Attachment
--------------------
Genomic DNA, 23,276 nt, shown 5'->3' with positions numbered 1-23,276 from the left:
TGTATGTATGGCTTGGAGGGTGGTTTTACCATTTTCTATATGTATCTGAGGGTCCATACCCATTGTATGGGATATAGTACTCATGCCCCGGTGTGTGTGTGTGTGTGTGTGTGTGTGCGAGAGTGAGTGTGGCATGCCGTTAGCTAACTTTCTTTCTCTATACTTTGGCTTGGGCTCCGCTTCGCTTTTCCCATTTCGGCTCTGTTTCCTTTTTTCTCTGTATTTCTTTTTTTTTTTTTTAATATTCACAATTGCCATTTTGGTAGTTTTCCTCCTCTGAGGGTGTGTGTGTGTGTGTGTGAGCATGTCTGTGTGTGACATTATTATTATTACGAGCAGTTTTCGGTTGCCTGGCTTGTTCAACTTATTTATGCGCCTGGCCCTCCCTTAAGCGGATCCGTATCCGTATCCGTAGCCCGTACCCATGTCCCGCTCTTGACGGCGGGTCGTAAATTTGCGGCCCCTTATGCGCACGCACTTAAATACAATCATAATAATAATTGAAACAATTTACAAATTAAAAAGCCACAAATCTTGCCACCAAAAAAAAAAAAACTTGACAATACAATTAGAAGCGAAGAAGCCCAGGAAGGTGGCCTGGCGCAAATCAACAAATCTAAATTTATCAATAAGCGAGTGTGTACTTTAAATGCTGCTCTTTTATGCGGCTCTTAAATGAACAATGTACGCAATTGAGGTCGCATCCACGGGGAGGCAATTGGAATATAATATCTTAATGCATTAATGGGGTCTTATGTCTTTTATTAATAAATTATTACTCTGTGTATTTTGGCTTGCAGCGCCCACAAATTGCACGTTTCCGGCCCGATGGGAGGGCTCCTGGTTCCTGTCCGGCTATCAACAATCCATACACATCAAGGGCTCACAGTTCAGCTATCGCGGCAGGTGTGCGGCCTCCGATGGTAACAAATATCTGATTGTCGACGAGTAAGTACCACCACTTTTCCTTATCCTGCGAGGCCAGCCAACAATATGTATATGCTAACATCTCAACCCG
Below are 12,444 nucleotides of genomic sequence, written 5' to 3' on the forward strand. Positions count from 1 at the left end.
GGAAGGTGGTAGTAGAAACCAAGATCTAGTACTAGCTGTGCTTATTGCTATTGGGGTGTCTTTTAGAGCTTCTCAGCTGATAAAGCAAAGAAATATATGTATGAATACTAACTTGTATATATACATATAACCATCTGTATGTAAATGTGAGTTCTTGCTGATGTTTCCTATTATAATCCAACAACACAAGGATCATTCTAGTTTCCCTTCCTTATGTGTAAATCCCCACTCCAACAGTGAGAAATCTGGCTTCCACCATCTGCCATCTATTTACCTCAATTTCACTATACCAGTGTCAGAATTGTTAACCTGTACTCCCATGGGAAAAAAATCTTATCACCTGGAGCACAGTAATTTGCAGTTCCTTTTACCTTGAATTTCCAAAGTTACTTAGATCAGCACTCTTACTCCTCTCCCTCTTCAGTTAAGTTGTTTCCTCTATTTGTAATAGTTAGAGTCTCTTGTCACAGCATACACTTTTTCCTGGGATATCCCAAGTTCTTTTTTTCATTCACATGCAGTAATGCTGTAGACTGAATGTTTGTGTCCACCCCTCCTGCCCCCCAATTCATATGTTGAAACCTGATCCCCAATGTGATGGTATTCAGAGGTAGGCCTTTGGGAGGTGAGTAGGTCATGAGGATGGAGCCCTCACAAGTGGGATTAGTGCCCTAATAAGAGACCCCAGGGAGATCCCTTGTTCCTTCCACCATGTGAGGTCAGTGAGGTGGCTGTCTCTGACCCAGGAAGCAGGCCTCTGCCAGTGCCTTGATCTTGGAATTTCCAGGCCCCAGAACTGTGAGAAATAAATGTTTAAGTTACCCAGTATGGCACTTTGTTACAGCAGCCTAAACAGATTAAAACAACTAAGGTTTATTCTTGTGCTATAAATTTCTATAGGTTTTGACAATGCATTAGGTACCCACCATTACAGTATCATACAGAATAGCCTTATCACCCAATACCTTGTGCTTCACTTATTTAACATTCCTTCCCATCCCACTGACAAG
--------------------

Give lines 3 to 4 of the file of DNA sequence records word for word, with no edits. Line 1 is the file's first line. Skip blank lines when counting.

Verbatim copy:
Below are 12,444 nucleotides of genomic sequence, written 5' to 3' on the forward strand. Positions count from 1 at the left end.
GGAAGGTGGTAGTAGAAACCAAGATCTAGTACTAGCTGTGCTTATTGCTATTGGGGTGTCTTTTAGAGCTTCTCAGCTGATAAAGCAAAGAAATATATGTATGAATACTAACTTGTATATATACATATAACCATCTGTATGTAAATGTGAGTTCTTGCTGATGTTTCCTATTATAATCCAACAACACAAGGATCATTCTAGTTTCCCTTCCTTATGTGTAAATCCCCACTCCAACAGTGAGAAATCTGGCTTCCACCATCTGCCATCTATTTACCTCAATTTCACTATACCAGTGTCAGAATTGTTAACCTGTACTCCCATGGGAAAAAAATCTTATCACCTGGAGCACAGTAATTTGCAGTTCCTTTTACCTTGAATTTCCAAAGTTACTTAGATCAGCACTCTTACTCCTCTCCCTCTTCAGTTAAGTTGTTTCCTCTATTTGTAATAGTTAGAGTCTCTTGTCACAGCATACACTTTTTCCTGGGATATCCCAAGTTCTTTTTTTCATTCACATGCAGTAATGCTGTAGACTGAATGTTTGTGTCCACCCCTCCTGCCCCCCAATTCATATGTTGAAACCTGATCCCCAATGTGATGGTATTCAGAGGTAGGCCTTTGGGAGGTGAGTAGGTCATGAGGATGGAGCCCTCACAAGTGGGATTAGTGCCCTAATAAGAGACCCCAGGGAGATCCCTTGTTCCTTCCACCATGTGAGGTCAGTGAGGTGGCTGTCTCTGACCCAGGAAGCAGGCCTCTGCCAGTGCCTTGATCTTGGAATTTCCAGGCCCCAGAACTGTGAGAAATAAATGTTTAAGTTACCCAGTATGGCACTTTGTTACAGCAGCCTAAACAGATTAAAACAACTAAGGTTTATTCTTGTGCTATAAATTTCTATAGGTTTTGACAATGCATTAGGTACCCACCATTACAGTATCATACAGAATAGCCTTATCACCCAATACCTTGTGCTTCACTTATTTAACATTCCTTCCCATCCCACTGACAAG